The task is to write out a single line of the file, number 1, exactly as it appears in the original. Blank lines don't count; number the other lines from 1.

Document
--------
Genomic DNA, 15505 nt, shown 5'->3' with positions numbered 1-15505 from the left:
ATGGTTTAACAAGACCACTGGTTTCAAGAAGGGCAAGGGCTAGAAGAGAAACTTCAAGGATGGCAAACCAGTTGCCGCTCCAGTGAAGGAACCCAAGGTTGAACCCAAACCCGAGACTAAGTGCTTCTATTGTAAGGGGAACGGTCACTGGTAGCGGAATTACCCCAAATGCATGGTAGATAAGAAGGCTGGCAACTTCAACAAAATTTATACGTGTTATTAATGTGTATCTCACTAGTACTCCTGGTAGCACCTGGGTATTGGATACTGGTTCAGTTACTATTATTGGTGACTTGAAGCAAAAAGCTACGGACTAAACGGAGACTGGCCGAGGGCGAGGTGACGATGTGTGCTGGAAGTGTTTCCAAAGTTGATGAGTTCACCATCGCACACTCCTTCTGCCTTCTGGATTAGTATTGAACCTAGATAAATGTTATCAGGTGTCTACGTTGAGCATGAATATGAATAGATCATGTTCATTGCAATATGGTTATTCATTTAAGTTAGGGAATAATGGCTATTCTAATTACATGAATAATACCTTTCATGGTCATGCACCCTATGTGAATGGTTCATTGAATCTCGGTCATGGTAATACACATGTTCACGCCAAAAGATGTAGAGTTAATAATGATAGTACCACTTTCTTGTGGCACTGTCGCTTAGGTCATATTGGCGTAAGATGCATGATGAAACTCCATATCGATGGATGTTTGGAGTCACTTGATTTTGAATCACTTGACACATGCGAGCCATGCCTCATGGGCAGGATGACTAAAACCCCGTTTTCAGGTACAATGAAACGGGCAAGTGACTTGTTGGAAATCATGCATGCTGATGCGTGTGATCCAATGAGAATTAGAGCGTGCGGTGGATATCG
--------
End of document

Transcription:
Genomic DNA, 15505 nt, shown 5'->3' with positions numbered 1-15505 from the left: